State vs. U: The beginning

Players took horses, wagons on two-day trip to Sioux Falls

At halftime at the game Nov. 17 pitting South Dakota State University against the University of South Dakota, it will have been, almost exactly to the hour, 123 years and five days since President Benjamin Harrison signed South Dakota on as the nation’s 40th state.

Each school's honor and right to gloat were on the line in a football game against the University of South Dakota in November 1906. Early contests were not fancy or complicated. With fewer than two hundred students at Brookings, any young man with ability had a chance to play.

Surprisingly, football teams from the two schools met for the first time six months before that signing.

That historic start of competition between the two schools was part of a two-day extravaganza in Sioux Falls in the spring of 1889. It also featured a track meet, a baseball game and an oratorical contest.

Pulling that all off wasn’t easy.

The last stagecoach out of Brookings had shuttered its canvas roll up windows a few years earlier. With the stagecoaches relegated to Western movie sets, the mode of travel for the players and spectators was horses and plain old sun-bleached wagons. It was a long trip with an overnight campout for the Jackrabbits in the Lone Tree area.

It took two days to get everyone to Sioux Falls, and two days to get everyone back to campus.

A former physics professor who became the popular dean of engineering, H. B. Mathews, for whom Mathews Hall is named, was on that Jackrabbit 1889 team.

In the Brookings Register, he left an interesting account of that game.

He played on the defensive line that was the “rush line,” except when the offense was near the goal line when they became the “goal defenders.”

The graduating class of 1892 included Hubert B. Mathews (top row, third from right) and Albert S. Harding (middle row, far right). Both went on to long and distinguished careers as professors at the college. Mathews was part of the 1889 football team that played the first game against the University of South Dakota.

Footballs were bulky and less aerodynamic so passing wasn’t popular. In fact, the forward pass wasn’t allowed. Quarterbacks, or any ball carrier, could throw the ball to another member of the team, but only when that team member was behind the person carrying the ball.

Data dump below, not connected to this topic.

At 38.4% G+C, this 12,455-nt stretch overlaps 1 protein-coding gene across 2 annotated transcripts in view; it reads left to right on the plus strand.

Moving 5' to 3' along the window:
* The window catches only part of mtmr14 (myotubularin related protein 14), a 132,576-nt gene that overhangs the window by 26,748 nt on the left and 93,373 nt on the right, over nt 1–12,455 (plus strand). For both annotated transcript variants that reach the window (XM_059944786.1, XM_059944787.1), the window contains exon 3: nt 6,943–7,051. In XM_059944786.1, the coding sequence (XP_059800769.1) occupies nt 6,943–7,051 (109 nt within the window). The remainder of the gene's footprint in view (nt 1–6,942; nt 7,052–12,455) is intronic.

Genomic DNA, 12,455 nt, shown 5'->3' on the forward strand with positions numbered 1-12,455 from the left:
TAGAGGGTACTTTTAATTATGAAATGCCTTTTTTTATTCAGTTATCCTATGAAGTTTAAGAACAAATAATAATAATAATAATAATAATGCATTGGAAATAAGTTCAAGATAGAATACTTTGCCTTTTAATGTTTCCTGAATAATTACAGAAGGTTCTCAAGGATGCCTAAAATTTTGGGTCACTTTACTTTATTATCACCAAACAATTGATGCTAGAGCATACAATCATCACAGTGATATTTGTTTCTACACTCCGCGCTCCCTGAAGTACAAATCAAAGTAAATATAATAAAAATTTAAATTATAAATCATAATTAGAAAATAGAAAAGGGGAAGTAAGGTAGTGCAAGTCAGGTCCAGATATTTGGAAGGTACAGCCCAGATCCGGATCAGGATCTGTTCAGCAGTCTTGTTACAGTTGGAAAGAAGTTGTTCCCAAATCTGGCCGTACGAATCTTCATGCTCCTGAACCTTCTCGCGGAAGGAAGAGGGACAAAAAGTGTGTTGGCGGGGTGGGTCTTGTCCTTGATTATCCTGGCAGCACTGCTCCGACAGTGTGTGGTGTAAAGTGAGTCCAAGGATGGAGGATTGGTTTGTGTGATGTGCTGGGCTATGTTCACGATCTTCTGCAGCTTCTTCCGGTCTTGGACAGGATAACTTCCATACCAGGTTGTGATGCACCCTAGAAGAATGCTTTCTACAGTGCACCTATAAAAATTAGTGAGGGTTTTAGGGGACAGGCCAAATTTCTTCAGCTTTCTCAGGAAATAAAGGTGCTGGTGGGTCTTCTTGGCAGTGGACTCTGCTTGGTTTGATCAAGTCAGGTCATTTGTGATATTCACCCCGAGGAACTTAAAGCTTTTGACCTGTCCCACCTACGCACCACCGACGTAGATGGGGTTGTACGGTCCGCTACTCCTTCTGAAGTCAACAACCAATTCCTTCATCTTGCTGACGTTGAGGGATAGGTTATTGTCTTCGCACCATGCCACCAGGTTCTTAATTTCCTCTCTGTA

Touchdowns were scored in a different manner than today. The runner had to get the ball over the goal line, of course, but he had to run the ball in between the goalposts that were planted right on the goal line. Extra-point kicks and field goals had to clear a frayed rope stretched between the posts.

During that first game, no coaches roamed the sidelines. “We never heard of such a person,” Mathews said of coaches. And back then, a field’s press box was probably a popcorn box thrown on the ground that a spectator had stepped on.

Uniforms were skimpy, with little or no padding. There were no helmets, thus no face guards.

Games in 1889 were halves of 45 minutes each. The final score of that first 90-minute game was 6 to 6.

Since touchdowns then were four points, and conversions were worth two, that’s probably how both the Coyotes and Jackrabbits put points on the board.

Prof. Mathews didn’t remember much about the other events of the day, except that Walt Cheever, a member of the 1889 State football team, ran the 100-yard dash in 10 seconds flat. He was the grandfather of Gene Cheever, who was a fast, shifty football halfback for the Jackrabbits in the early 1950s and also ran a 10-flat in the 100-yard dash as a track sprinter.

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